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McCulloch v. Maryland

MCCULLOCH V. MARYLAND

McCulloch v. Maryland is a keynote case, 17 U.S. (4 Wheat.) 316, 4 L.Ed. 579 (1819), decided by the U.S. Supreme Court that established the principles that the federal government possesses broad powers to pass a number of types of laws, and that the states cannot interfere with any federal agency by imposing a direct tax upon it.

This case represents another illustrative example of the ongoing debate among the founders of the U.S. constitutional government regarding the balance of powers between the states and the federal government. The Federalists were in favor of a strong central government, whereas the Republicans wanted the states to retain most powers. Those who wrote and ratified the U.S. Constitution ultimately agreed to grant the federal government certain specific powers known as the enumerated powers—listed in the Constitution—and concluded with a general provision that permitted Congress to make all laws that are necessary and proper for the carrying out of the foregoing powers, as well as all other powers vested in the U.S. government by the Constitution. Some people were fearful that such a provision, which is called the necessary and proper clause of the Constitution, was a blanket authorization for the federal government to regulate the states.

Subsequently, a series of articles—which came to be called the Federalist Papers—were published in New York newspapers. These articles defended the clause on the basis that any power only constitutes that ability to do something, and that the power to do something is the power to utilize a means of doing it. It is necessary for a legislature to have the power to make laws; therefore, the proper means of exercising that power is by making "necessary and proper" laws. The Constitution was, therefore, ratified in 1789 with the Necessary and Proper Clause.

In exercise of the power conferred by that clause, the first Congress enacted a law in 1791 that incorporated a national bank called the bank of the united states, which operated as a private bank, took deposits of private funds, made private loans, and issued bank notes that could be used like money. In addition, wherever branches were established, it operated as a place for the federal government to deposit its funds. The legislation that incorporated the bank stated in its preamble that it would be extremely conducive to the successful operation of the national finances, would aid in the obtaining of loans for the use of the government in sudden emergencies, and would produce considerable advantages to trade and industry in general.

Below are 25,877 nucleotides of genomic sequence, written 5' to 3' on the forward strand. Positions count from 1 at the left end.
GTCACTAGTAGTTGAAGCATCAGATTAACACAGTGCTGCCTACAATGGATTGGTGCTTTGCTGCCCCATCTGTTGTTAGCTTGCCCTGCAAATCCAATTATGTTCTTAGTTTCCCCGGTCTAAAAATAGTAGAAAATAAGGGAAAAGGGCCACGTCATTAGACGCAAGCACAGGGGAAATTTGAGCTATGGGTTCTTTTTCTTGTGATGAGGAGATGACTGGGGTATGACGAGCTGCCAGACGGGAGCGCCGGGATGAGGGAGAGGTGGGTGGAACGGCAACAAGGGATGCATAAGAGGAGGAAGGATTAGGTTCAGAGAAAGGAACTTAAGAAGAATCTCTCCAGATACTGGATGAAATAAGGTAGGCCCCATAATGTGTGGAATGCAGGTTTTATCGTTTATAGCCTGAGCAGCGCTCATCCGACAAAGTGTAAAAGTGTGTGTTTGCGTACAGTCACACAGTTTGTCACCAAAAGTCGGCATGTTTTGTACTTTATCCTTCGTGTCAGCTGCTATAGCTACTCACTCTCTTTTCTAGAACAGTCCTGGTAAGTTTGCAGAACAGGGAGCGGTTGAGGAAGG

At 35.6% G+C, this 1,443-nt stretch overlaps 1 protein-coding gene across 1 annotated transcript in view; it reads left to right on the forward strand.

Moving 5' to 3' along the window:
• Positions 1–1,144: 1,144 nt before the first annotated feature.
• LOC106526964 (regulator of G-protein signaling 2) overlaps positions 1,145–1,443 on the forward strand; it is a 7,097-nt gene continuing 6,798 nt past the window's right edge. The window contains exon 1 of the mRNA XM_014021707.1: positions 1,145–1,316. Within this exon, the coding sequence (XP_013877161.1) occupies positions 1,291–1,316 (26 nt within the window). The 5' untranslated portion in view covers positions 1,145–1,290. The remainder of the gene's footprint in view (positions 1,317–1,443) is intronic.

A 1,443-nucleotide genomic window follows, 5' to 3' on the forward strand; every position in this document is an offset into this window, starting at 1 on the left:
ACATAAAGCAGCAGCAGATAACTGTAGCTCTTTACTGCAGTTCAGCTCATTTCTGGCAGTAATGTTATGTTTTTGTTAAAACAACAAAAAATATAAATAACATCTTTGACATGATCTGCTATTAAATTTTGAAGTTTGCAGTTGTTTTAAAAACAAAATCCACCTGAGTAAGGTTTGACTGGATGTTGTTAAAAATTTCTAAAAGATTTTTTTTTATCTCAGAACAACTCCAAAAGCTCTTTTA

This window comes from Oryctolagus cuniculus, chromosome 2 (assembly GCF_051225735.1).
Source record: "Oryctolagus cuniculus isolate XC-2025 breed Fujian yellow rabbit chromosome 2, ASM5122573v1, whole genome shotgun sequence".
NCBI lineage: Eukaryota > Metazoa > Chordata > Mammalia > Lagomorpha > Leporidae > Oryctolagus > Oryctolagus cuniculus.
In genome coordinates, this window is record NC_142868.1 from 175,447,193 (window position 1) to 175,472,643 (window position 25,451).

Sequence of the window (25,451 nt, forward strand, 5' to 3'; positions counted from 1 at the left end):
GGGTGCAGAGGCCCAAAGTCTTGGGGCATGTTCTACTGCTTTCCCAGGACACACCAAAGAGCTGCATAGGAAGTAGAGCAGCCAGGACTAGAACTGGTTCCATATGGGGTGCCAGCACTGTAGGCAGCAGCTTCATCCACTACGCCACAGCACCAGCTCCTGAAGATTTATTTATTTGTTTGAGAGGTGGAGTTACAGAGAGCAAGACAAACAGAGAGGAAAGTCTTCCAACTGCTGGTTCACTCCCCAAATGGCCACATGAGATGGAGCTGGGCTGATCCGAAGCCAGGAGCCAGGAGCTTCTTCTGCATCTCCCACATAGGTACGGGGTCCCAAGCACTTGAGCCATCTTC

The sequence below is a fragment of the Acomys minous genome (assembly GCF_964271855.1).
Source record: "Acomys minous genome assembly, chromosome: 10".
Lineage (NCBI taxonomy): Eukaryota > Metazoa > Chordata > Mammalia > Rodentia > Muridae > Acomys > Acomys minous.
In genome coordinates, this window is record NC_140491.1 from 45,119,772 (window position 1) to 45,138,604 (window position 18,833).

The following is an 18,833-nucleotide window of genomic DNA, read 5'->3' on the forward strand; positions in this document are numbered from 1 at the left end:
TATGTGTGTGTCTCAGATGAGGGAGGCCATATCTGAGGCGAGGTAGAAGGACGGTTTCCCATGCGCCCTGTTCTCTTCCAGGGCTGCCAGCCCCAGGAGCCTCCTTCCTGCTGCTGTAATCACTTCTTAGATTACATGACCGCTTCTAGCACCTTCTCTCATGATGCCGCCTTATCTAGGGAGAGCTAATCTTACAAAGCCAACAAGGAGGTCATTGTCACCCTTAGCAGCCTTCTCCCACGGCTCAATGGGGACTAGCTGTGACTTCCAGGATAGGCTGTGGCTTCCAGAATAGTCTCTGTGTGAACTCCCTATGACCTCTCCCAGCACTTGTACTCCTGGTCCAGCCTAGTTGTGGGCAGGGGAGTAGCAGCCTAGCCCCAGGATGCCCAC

That bank charter was allowed to expire in 1811; however, a second Bank of the United States was incorporated in 1816 with one-fifth of its stock owned by the United States, and it became extremely unpopular. This was particularly true in the South and West, where it first overexpanded credits and then drastically limited them, thereby contributing to the failure of many state-chartered banks. A number of states attempted to keep branches of the national bank out of their states by passing laws proscribing any banks not chartered by the state or by imposing heavy taxes on them. The only bank affected by these laws was the Bank of the United States. The tremendous dispute that subsequently arose between the federal and state governments required resolution by the Supreme Court.

Maryland had one of the least stringent rules against the bank, which required that any bank or branch that was not established subject to the authority of the state must use special stamped paper for its bank notes and, in effect, pay 2 percent of the value of the notes as a tax or pay a general tax of $15,000 a year. Maryland brought suit against McCulloch, cashier of the Bank of the United States, for not paying the tax and won a judgment for the amount of the penalties. An appeal was brought to the Supreme Court by McCulloch.

Chief Justice john marshall wrote the majority opinion of the Court, which reversed the Maryland judgment. The Court held that the federal government has the power to do what is necessary and proper, which included the grant of authority to establish a national bank. Maryland, therefore, had no right to tax the bank, a conclusion which was based upon the theory that "the power to tax is the power to destroy." A state cannot have authority under the Constitution to destroy or tax any agency that has been properly set up by the federal government. On that basis, the law that was passed by the legislature of Maryland that imposed a tax on the Bank of the United States was unconstitutional and void.

further readings

Killenbeck, Mark R. 2003. "Madison, M'Culloch, and Matters of Judicial Cognizance: Some Thoughts on the Nature and Scope of Judicial Review." Arkansas Law Review 55 (winter): 901–32.

Newmyer, R. Kent. 2000."John Marshall, McCulloch v. Maryland, and the Southern States' Rights Tradition." John Marshall Law Review 33 (summer): 875–934.